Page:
A number of you (thanks!) sent me this article from CNN about a Fort Lauderdale nurse who resigned — and may face criminal charges — for reusing disposable IV bags and chemical stress test supplies, thereby exposing patients to risk of hepatitis or HIV.
She was turned in by a co-worker who saw her violating the standard process:
Hospital managers learned of the problem when someone reported seeing the nurse using the same saline bag and tubing more than once when giving intravenous fluids to patients undergoing chemical cardiac stress tests.
The good thing is that somebody noticed that she wasn’t following the standardized work, although it wasn’t a direct supervisor or manager. The nurse certainly needs to be held accountable, but what about managers? Can managers be held responsible for what seems like an individual violation of rules? Back to the Wachter discussion from last week, what’s the balance between a systems view (“no blame”) versus accountability?
It’s unclear if this was a one-time problem or if it was this was the individual nurse’s standard practice:
The hospital did not offer an explanation on how an employee could have continued a dangerous practice for five years without being noticed or admonished.
It’s unclear how there would be proof of this — is it really a 5-year track record of continued risk and bad practice? It’s prudent to assume the worst and test every patient who was under her care.
Assuming it WAS going on that way, every day, for five years — why didn’t managers notice? Managers and hospital leaders can’t hound employees every single minute, nor should they.
Rather than just pressing charges against the nurse, Qui Lan, I’d also ask these questions:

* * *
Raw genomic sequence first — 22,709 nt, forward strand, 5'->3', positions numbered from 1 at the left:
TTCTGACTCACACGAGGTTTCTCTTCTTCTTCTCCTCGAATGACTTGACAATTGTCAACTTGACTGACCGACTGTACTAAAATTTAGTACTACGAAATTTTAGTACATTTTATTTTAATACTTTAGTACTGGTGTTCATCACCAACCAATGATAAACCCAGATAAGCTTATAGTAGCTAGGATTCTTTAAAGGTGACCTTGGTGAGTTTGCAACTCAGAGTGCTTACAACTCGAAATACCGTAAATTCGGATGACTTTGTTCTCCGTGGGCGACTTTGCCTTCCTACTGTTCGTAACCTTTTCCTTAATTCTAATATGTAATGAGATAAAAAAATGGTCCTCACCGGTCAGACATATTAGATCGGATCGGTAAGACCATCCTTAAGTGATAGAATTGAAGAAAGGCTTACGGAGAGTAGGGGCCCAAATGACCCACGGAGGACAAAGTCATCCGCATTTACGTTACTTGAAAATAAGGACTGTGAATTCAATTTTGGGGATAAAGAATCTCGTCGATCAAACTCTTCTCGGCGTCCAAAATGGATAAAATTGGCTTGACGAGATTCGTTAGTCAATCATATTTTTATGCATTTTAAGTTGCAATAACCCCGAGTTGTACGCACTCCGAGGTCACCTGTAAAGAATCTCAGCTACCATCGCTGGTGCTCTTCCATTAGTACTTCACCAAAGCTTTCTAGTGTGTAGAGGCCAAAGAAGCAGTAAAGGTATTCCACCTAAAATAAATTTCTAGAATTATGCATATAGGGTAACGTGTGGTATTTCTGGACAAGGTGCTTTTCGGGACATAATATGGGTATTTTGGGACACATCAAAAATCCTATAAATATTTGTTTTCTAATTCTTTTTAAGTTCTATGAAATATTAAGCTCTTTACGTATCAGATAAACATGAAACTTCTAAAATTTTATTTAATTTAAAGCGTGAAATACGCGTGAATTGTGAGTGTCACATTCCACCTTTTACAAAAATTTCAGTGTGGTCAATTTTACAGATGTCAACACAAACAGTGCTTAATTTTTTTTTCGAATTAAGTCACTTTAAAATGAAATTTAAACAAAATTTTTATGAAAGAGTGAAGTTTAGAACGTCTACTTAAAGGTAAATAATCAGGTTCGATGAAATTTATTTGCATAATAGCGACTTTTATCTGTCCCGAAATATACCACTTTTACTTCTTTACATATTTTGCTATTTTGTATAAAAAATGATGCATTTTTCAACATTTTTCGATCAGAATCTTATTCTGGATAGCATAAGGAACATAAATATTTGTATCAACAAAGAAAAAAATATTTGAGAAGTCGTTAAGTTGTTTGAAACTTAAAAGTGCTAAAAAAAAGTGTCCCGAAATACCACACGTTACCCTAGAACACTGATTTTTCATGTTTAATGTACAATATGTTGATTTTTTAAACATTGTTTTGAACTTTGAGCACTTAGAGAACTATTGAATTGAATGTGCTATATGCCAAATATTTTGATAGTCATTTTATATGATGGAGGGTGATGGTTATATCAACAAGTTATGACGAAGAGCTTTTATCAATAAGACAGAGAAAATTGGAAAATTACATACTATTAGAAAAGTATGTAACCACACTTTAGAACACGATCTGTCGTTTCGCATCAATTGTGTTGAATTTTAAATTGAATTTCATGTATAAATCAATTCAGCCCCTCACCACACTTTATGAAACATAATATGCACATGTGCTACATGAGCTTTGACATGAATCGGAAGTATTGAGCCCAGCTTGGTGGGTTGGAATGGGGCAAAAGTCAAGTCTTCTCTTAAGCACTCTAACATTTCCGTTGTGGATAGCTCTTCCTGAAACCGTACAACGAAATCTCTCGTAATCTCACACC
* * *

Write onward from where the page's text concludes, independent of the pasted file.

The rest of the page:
- What was the training process when she was new to the hospital? Yes, she was a qualified nurse, but was there training done about how that hospital does chemical stress tests?
- Were the correct supplies easy to get and always properly stocked?
- Did the nurse (and other nurses) have enough time to do their work properly?
- Did managers or supervisors ever verify that she (and other nurses) were following proper procedures?
- Was this just a single nurse who was cutting corners, or was this a wider problem?
- What other corrective action has been taken, other than accepting the nurse’s resignation?
The hospital CEO said:
“This is an individual’s unacceptable practice that once discovered was immediately corrected,” said James Thaw, CEO of Broward General Medical Center, in a written statement.
Let’s certainly hope it was just one individual.
Lan’s attorney says:
“Ms. Qui Lan has been a registered nurse for over 37 years providing excellent medical care to all of her patients. She has an excellent reputation in the medical community due to her professionalism and ethical manner. We are confident that once the facts surrounding this incident are revealed, Ms. Qui Lan will continue to be seen in the same light.”
Is this just “create some doubt” lawyer talk, is there more of a systemic problem behind this story? It will be interesting to follow this and see what comes out.
If you’re a leader at another hospital, do you read this and then take steps to verify that the same thing isn’t happening with one of your nurses, as hard as it might be to believe that it could happen where you are?
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